By Allen Penticoff
It was not that long ago that driving a car until it had 100,000 miles was considered remarkable. By that mileage, it would be worn out completely and was in need of being sent to the salvage yard—or donated to some poor teen-ager in the family. With today’s modern technologies, engines, suspensions, transmissions and all the other assorted bits and pieces can go on for decades of reliable, trouble-free service.
Key to longevity of your vehicle is cleanliness. I’ve said it before, and I’ll repeat again: wash your car often. Underneath and under the hood—particularly if exposed to road salt. Another key to keeping a vehicle a long time is just deciding that you want to. Take as the extreme example: 17-year-old Frank Hartmaier of Schwenksville, Pa., who bought a Ford Model A Roadster brand-new in 1929 for $560. Unlike most of us and our first cars, Hartmaier kept it for 80 years and drove it for more than 400,000 miles, setting the record for having the longest continually-owned motor vehicle. Hartmaier was still driving his Model A on long road trips to events well into his 80s. Hartmaier has passed on at age 97 in 2009, but his Roadster still lives—in the Antique Automobile Club of America Museum in Hershey, Pa. The full story about this man and his car is on their Web site, www.aacamuseum.org/events/newsstory.aspx?id=187.
To be sure, Mr. Hartmaier took good care of his car. But he didn’t drive it much compared to some other folks. Like Irv Gordon, a retired New York school teacher who has the Guinness record for most miles driven in one car (non-commercial)—more than 2.6 million miles as of 2007! Gordon has been driving his cherry red 1966 Volvo P1800 on lots of trips (80,000 to 100,000 miles per year). He’s been planning to hit 3 million miles—if his own body will hold out.
Sweden’s Saab offers a free car if you manage to drive your Saab more than 1 million miles—as Peter Gilbert, a Wisconsin insurance salesman, did in his 1989 Edwardian Gray Saab 900 SPG. Gilbert’s Saab, still with original engine and turbocharger, has been retired to a museum. A Web search on either man will turn up their stories.
Having a Nordic car is not essential to driving a vehicle a million miles. Nearly any vehicle has the potential, but Mercedes and Volvo have special grill badges and stickers for high-mileage cars. Indeed, my own 1992 Honda Civic VX has more than 187,000 miles, and when I run into others with the same car (none of whom is willing to sell theirs, either), they say “Oh, yours is just broken in. Mine has 300,000 miles.”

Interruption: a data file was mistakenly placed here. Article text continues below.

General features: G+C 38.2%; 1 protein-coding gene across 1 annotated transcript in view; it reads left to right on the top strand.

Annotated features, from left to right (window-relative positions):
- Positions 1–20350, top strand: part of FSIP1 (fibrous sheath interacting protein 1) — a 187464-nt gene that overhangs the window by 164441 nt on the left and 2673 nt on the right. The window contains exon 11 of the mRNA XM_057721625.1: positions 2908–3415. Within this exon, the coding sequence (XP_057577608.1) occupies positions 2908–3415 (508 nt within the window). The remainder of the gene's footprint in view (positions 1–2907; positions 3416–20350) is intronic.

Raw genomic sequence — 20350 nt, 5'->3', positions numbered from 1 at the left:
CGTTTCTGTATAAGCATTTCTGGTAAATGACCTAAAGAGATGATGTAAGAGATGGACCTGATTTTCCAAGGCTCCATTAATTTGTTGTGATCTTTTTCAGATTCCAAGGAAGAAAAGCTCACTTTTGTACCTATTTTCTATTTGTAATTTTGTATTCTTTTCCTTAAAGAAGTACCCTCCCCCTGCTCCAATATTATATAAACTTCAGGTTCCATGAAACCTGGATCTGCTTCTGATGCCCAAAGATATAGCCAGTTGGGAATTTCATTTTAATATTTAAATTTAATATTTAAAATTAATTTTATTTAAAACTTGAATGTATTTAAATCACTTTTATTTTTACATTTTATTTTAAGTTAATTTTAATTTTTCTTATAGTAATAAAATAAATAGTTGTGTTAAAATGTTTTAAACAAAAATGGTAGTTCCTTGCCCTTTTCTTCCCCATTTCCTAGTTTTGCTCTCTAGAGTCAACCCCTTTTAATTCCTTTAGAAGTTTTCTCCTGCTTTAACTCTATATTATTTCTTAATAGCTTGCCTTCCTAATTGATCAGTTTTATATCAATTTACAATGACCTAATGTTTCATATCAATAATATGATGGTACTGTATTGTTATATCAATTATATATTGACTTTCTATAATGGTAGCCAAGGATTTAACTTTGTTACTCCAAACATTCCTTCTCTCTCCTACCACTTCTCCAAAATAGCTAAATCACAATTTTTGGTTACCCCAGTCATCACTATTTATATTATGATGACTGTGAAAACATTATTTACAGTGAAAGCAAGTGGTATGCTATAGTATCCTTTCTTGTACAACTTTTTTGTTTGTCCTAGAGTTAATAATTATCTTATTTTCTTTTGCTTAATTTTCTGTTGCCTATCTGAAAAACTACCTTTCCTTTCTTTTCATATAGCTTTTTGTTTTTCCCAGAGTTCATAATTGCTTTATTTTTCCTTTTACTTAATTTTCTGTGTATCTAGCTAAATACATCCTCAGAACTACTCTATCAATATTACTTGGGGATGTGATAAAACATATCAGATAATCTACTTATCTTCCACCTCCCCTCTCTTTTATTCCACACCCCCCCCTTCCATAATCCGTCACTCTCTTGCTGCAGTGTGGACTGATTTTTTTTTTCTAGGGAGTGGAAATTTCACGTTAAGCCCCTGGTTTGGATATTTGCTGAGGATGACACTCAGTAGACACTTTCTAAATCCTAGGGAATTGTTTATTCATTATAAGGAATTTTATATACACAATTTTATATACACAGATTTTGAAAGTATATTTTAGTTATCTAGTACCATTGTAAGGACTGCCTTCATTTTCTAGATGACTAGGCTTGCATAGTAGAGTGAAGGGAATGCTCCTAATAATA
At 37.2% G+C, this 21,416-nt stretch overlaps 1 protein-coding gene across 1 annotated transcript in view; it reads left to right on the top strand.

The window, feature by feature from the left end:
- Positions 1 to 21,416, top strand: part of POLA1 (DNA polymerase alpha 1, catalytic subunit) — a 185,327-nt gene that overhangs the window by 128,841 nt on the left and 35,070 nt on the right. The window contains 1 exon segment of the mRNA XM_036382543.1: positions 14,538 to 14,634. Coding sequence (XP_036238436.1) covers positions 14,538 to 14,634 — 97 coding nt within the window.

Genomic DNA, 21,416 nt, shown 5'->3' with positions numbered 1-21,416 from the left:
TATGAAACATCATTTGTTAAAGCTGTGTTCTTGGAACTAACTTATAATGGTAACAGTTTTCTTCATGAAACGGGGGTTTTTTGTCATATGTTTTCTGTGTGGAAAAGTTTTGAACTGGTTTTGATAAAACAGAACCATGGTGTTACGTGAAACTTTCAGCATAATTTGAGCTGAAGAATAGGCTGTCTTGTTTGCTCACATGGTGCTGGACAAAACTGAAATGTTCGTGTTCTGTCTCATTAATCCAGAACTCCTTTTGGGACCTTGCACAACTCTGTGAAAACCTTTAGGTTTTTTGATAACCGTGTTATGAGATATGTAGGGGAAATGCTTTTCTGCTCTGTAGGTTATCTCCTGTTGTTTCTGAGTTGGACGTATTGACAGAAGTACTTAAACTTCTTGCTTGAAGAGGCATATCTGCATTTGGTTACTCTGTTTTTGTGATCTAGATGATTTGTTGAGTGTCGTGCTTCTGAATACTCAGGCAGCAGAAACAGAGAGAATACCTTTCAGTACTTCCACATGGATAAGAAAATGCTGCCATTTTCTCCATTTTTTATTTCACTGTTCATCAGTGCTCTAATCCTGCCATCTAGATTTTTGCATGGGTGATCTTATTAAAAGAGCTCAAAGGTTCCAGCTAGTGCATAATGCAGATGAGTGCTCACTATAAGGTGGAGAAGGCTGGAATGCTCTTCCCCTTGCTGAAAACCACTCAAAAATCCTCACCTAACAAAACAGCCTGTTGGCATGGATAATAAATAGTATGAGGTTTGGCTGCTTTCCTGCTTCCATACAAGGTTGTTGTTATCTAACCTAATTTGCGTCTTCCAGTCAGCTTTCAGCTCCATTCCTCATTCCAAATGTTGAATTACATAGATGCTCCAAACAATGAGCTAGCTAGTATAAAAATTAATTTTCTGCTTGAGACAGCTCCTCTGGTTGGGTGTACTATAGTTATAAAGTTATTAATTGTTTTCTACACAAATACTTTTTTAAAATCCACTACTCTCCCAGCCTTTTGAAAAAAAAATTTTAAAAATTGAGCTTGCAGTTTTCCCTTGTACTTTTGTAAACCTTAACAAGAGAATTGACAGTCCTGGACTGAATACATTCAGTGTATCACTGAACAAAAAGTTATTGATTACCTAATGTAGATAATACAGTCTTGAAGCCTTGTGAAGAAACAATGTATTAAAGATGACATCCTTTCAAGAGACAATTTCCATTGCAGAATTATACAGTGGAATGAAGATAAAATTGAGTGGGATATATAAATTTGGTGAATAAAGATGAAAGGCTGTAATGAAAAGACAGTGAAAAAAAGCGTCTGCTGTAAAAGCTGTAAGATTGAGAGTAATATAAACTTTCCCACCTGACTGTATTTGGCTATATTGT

Indeed, with routine maintenance, modern cars and light trucks should last 200,000 miles without breaking a sweat. Secret to this longevity, in addition to cleanliness, is frequent attention to lubricants. Not only should you change your engine oil, but also attention needs to be paid to the transmission and differential. Many people never change the transmission fluid/oil. This is a big mistake. Transmission repairs are expensive, and much of the problems they have arise from lack of clean lubricants—or lack of fluid at all. When was the last time you checked your transmission fluid level? Do you know where to check that—or how? It does not take much of a leak over years of hidden service for the transmission or differential to lose all its fluid.
This is an instance where taking your car to a mechanic or lube shop for engine oil changes pays off. They most certainly will check your fluids. They want to know if you need any service—so they can earn some more money. At least they are checking it—you probably don’t.
Neither transmission fluid/oil nor differential oil disappears through consumption. It departs via a leak. Find out where it is leaking. Sometimes a leak is not serious and simply topping off the fluid/oil is all that is needed. However, leaks are bad on the environment, as the oils are washed into our watersheds whenever it rains. I would not change the fluid any more often than is recommended in the owner’s manual. And no less, either. If a leak must be fixed, then you’ll probably end up with all new fluid/oil. Make a record of when this happened and reset your next change to occur from that mileage/date. Transmissions and differentials are a good place to use synthetic oils, where appropriate. The changes are so infrequent that the extra cost is insignificant for the miles more service the components will provide.
Same goes for radiator fluids. Regular replacement of the fluid is recommended. Corrosive chemicals build up that attack seals and other components. For something that only needs to be done every few years, it is worth it if you are planning to keep your vehicle a long time.
To drive a million miles, decide to do it, treat your vehicle like a baby, fix what is broken early, and keep clean lubricants in it. Your reward is saving money, and lowering your carbon footprint for not needing a new vehicle.
From the November 18-24, 2009 issue